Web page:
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Tuesday, February 9, 2010

What Lens Would Adams Use?

To get the very best sharpness, colors, contrast and overall image quality, you need to use the best lens possible

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Shoot at an intermediate aperture unless you really need extreme depth of field or very fast shutter speeds. At wide apertures, various aberrations reduce image sharpness. At small apertures, diffraction (the bending of light around the edges of the aperture) reduces sharpness. Adams and other large-format photographers often shot at ƒ/45 or ƒ/64, but large-format film images are much larger than 35mm or APS-C images. While the width of the Airy Disk (the diffraction pattern produced by a given aperture) is the same for ƒ/64 regardless of focal length, it becomes much larger relative to the size of the image (and pixels) as format decreases. Thus, at a given aperture, the degree of apparent blurring due to diffraction increases as image format decreases. That’s why compact digital cameras rarely stop down beyond ƒ/8—diffraction with their tiny sensors and pixels would render images unacceptably blurred.

Each lens has its sweet spot, where sharpness is greatest. This is usually one to three stops down from maximum aperture. Test your lens and camera to see what’s sharpest with your system.

If your camera has an “AF fine-tune” feature, use it to make sure all your lenses are being focused as precisely as possible. In film and early digital SLR days, if you got a body/lens mismatch, you were stuck with it. Today, many DSLRs let you adjust the focus plane in fine increments to compensate for a lens that’s a bit off. You can store in the camera’s memory AF corrections for a number of lenses you use most often. (Unfortunately, you can’t store different corrections for different focal lengths of a zoom lens, but the feature can still help maximize sharpness.) LensAlign from RawWorkflow.com is a great help in using AF fine-tune.

Shoot RAW, and use the RAW-processing software’s lens-correction features. You can correct chromatic aberration, distortion and peripheral light falloff (vignetting). And, of course, you can optimize sharpening for each image.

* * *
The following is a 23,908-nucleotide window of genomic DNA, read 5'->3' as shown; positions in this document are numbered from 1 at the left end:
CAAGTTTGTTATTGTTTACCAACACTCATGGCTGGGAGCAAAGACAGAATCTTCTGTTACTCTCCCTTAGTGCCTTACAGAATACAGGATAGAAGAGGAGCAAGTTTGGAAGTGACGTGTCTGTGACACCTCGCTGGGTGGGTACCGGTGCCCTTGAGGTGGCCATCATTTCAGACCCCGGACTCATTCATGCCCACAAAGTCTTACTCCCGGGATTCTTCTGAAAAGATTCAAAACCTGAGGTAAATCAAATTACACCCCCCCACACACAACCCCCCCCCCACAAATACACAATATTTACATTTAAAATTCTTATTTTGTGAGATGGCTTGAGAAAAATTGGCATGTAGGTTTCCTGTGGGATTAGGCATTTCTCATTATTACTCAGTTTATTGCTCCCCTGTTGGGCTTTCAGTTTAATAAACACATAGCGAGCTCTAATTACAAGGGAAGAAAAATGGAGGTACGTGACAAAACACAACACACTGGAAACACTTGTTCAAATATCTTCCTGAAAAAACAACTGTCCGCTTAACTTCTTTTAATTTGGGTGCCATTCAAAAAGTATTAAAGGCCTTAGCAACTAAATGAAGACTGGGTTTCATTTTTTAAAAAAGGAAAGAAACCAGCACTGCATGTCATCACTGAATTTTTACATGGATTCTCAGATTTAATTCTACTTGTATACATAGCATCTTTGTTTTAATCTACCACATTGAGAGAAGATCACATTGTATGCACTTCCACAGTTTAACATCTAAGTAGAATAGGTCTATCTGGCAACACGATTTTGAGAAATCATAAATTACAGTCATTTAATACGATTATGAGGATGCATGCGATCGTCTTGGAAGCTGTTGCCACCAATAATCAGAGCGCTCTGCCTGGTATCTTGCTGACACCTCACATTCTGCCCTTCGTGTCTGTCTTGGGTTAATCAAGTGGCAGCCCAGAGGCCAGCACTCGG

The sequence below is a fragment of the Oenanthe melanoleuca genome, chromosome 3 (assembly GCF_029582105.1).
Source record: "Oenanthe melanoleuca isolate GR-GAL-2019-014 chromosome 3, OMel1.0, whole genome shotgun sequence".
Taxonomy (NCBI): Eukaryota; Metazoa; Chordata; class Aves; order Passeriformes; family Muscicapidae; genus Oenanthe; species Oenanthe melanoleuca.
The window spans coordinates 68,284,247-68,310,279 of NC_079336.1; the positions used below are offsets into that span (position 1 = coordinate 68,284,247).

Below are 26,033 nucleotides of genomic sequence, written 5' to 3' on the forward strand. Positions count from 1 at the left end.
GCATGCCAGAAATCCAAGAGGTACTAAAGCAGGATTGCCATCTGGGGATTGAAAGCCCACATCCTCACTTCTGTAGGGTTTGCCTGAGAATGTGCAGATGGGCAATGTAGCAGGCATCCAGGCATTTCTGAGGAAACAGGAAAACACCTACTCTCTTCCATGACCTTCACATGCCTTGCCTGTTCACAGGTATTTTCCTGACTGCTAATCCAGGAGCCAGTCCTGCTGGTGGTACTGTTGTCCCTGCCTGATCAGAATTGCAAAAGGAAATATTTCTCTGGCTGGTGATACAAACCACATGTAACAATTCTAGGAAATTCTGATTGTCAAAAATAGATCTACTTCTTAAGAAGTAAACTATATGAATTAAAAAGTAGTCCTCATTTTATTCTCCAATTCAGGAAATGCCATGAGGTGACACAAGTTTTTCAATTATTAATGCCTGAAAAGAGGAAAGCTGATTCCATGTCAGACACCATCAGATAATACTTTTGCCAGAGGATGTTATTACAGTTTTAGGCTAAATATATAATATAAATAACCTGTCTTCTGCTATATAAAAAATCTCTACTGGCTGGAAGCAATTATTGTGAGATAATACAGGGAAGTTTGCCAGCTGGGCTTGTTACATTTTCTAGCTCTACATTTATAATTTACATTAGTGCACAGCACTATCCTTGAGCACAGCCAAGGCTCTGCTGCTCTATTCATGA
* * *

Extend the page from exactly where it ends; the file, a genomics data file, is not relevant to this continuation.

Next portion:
If you want really wide shots, consider stitching together a series of shots made with a longer lens, rather than using a really wide lens. There are a number of stitching software programs that make it relatively easy to do, and the results turn even a modest megapixel-count DSLR into a monster-megapixel device with excellent detail.

Designed For Digital
There’s more to it than just how sharp a lens is, however, because there are some basic differences between film and digital sensors. Film consists of three-dimensional silver-halide crystals (gains) embedded in an emulsion, while a digital sensor consists of millions of tiny photodiodes (pixels) covered by an RGB Bayer Array filter grid, a layer of micro-lenses and an anti-aliasing low-pass filter. The three-dimensional film grain can accept light rays striking them at an angle, but the pixels are like tiny “buckets” and light must strike them more nearly square-on. The low-pass filter is very flat and far more reflective than film, so lenses designed for film can suffer from reflections from the filter surface.

To take the second point first, lens manufacturers use special anti-reflective coatings, baffle designs and meniscus protective glass over the front of large-diameter lenses to minimize the effects of sensor reflections. Older lenses without these technologies are more prone to reflections when used with DSLRs, and those reflections reduce image quality.

As far as the angle at which light rays strike the film or image sensor, again, newer lenses designed for DSLRs produce better results, but high-end pro lenses also produce very good results, even if designed for film; they’re well corrected for aberrations and distortions.


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